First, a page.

There’s every reason to believe that the demand for Israeli security assistance will only increase as U.S. disengagement continues apace. Already, it seems a near certainty that Israel is engaged in unprecedented, albeit covert, cooperation with several Gulf states, including the Saudis, to help them counter Iran and other extremist threats. Given the direct impact on its own interests, it’s easy to imagine Israel taking on much greater responsibilities for policing the Red Sea, or ensuring that Houthi rebels in Yemen don’t become the next repository of long-range Iranian missiles and drones capable of accurately striking strategic targets not only in Riyadh and Abu Dhabi, but in Tel Aviv and Haifa as well.


In the 1970s, the administration of U.S. President Richard Nixon, preoccupied with the war in Vietnam, developed a “twin pillars” strategy for the Middle East. It relied on two local allies, the shah’s Iran and Saudi Arabia, to help counter Soviet meddling and enforce regional security. The strategy quickly crumbled when the shah was overthrown and the Saudis proved both unwilling and for the most part incapable of fulfilling their assigned role.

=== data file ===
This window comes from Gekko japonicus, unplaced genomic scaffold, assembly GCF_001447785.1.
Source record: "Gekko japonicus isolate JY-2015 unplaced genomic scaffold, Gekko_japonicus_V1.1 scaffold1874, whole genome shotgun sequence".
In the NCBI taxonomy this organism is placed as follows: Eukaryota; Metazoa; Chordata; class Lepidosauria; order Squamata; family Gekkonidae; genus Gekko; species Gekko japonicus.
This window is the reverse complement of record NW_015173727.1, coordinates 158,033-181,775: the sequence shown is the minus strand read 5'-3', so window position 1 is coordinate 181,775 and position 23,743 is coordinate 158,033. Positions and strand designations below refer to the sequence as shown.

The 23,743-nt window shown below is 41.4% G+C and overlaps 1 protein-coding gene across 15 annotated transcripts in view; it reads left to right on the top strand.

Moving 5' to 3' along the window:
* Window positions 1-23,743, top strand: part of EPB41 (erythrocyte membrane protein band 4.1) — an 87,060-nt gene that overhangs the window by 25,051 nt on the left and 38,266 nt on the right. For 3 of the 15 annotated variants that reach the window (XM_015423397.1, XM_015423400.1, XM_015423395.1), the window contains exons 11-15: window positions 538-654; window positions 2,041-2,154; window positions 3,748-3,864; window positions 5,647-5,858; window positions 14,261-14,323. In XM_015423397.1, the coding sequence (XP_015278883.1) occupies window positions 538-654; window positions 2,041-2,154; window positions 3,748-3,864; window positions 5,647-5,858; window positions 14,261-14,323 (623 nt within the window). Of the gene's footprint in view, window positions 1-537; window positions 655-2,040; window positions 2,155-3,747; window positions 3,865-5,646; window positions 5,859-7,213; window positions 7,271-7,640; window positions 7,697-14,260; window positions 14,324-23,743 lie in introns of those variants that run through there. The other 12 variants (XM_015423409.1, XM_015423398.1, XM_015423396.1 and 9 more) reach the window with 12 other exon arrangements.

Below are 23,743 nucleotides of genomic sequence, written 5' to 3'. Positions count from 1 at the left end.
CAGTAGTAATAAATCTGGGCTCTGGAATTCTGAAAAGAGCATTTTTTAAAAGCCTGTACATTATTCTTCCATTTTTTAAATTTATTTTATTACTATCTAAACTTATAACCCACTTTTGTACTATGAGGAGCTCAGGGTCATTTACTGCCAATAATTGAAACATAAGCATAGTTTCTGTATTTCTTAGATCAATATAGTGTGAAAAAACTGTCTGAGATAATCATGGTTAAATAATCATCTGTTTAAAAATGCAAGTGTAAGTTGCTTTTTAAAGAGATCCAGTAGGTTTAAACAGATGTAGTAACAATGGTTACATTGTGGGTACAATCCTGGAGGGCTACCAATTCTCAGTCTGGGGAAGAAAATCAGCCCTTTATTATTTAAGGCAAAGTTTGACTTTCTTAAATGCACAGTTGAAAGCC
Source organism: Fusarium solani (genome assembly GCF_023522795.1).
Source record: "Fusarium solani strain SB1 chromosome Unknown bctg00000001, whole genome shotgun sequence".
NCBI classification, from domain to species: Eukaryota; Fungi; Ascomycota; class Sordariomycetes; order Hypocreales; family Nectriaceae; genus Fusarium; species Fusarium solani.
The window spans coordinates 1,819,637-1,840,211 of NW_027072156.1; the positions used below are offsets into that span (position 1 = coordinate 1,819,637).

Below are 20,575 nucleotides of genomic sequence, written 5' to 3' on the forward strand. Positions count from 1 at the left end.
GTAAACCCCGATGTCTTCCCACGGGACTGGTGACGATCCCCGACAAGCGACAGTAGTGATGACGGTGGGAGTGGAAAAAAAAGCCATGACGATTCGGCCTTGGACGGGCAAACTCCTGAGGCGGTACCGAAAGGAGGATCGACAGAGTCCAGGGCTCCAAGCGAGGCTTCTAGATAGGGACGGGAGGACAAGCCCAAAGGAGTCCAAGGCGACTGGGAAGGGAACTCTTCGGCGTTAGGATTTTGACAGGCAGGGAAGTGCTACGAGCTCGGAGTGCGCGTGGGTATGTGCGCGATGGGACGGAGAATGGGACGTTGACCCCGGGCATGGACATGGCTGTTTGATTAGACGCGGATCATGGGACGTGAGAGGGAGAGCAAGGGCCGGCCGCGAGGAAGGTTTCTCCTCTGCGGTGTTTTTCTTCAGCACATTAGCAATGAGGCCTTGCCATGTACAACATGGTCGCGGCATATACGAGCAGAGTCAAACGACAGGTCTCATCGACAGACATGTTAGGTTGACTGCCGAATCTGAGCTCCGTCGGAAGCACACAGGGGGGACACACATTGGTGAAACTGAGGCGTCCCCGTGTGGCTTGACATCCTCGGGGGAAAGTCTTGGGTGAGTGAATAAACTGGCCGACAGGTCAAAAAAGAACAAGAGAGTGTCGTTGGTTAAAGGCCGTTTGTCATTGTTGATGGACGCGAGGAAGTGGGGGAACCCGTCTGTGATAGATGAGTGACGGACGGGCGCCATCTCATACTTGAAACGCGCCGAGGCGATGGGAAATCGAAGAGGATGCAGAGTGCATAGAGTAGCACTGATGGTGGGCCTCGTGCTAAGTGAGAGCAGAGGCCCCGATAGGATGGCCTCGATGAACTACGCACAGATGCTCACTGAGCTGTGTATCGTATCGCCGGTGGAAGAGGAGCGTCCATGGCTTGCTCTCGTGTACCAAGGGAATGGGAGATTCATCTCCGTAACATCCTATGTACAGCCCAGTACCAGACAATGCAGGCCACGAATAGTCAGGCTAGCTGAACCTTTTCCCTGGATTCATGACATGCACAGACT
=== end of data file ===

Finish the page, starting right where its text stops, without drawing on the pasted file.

By contrast, Israel today is the real deal, a stable democracy and longtime ally that has consistently demonstrated the will, power, and operational effectiveness to do more to secure the Middle East from common threats, so the United States can do less. From countering Iranian imperialism and Islamist terrorism to protecting energy resources and vulnerable regional allies, Israel’s role in the region has become critically important for the United States. At a time when war fatigue and other global priorities are driving Washington to reduce its involvement in the Middle East, it’s increasingly apparent that Israeli power will be indispensable if the United States hopes to maintain a regional order that favors its interests.